I've never understood the link with Lord Admiral Nelson and the Kymin as a Naval Temple in Monmouth. Although Lydney Docks are a mere 15 miles away over the boarder in England, there was no Naval Dockyard in Wales until 1815 in Pembroke, some 10 years after Nelson's death and the HMS Victory was built in Chatham Docks in Kent.
However the nearby Forest of Dean was declared by Lord Nelson to be the 'finest timber in the kingdom'.
Nelson visited Wales to visit Sir William Hamilton and tour his Pembrokshire estates in 1802. The Kymin at the time was a hunting lodge.
At this point Nelson and Lady Hamilton the wife of Sir William, had been having an affair for 4 years.
The Kymin was reached up a very steep and narrow, windy road, it was a nerve wracking drive but worth the trip up the hill for the views alone.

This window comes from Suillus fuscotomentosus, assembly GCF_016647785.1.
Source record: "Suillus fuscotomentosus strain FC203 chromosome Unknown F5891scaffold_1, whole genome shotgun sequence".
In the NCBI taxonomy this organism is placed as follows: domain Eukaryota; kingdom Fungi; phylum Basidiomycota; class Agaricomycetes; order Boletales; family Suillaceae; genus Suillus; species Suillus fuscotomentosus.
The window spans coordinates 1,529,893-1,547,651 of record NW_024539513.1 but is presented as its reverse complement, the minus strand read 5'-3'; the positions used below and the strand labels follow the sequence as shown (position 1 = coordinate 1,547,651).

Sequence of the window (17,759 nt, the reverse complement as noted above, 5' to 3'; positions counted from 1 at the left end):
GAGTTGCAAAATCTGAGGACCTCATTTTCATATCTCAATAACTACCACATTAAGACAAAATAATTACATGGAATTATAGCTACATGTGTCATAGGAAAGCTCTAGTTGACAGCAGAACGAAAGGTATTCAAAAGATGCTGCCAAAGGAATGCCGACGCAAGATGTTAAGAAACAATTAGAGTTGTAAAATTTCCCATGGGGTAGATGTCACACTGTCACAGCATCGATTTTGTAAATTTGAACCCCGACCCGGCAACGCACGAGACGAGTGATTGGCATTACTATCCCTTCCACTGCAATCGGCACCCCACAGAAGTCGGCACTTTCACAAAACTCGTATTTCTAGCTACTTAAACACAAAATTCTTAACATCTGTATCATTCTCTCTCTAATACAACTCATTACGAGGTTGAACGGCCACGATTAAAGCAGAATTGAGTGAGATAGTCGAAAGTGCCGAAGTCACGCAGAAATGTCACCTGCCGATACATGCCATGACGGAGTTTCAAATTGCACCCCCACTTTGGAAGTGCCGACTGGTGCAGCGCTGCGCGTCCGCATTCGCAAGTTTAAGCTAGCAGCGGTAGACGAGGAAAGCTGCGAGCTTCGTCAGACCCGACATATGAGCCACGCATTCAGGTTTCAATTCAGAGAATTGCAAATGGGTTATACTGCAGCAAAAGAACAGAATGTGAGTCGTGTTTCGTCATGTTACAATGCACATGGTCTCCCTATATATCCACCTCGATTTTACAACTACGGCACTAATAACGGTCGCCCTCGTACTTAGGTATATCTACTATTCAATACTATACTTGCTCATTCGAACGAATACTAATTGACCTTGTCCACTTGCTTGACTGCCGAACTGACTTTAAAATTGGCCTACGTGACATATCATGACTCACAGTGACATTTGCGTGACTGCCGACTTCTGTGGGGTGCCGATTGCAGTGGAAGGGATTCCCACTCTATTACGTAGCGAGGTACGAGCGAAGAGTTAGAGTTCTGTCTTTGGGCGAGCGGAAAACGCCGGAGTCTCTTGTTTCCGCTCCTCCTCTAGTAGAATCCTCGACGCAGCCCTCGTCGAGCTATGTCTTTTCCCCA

View from the Kymin of Monmouth
Originally a hunting and picnic lodge, an extension was built for someone to live in to look after the property, it's now owned by the National Trust.
Nelson Museum located at the top of town in the Old Market Hall. Entrance is free and there is a magnificent collection of Nelson material.
The Nelson gardens are one of Monmouth's hidden secrets, located behind lloyds Bank off the high street. It can also be approached via Chippenfield Park which used to be a race course.
Entry is via a10ft-long tunnel leading to the base of the old town wall, which formed the perimeter of medieval Monmouth
Maintained by a team of volunteers there is plenty of information to be discovered as you walk round the garden from the people working there and information panels.
The gardens feature a hot wall, heated by hot water in pipes to encourage more exotic plants to grow.
Old town wall.
There's a lot more to see in Monmouth including the Castle which was the birthplace of Henry V and the Llangattock family whose son Charles Rolls was joint founder of Rolls Royce.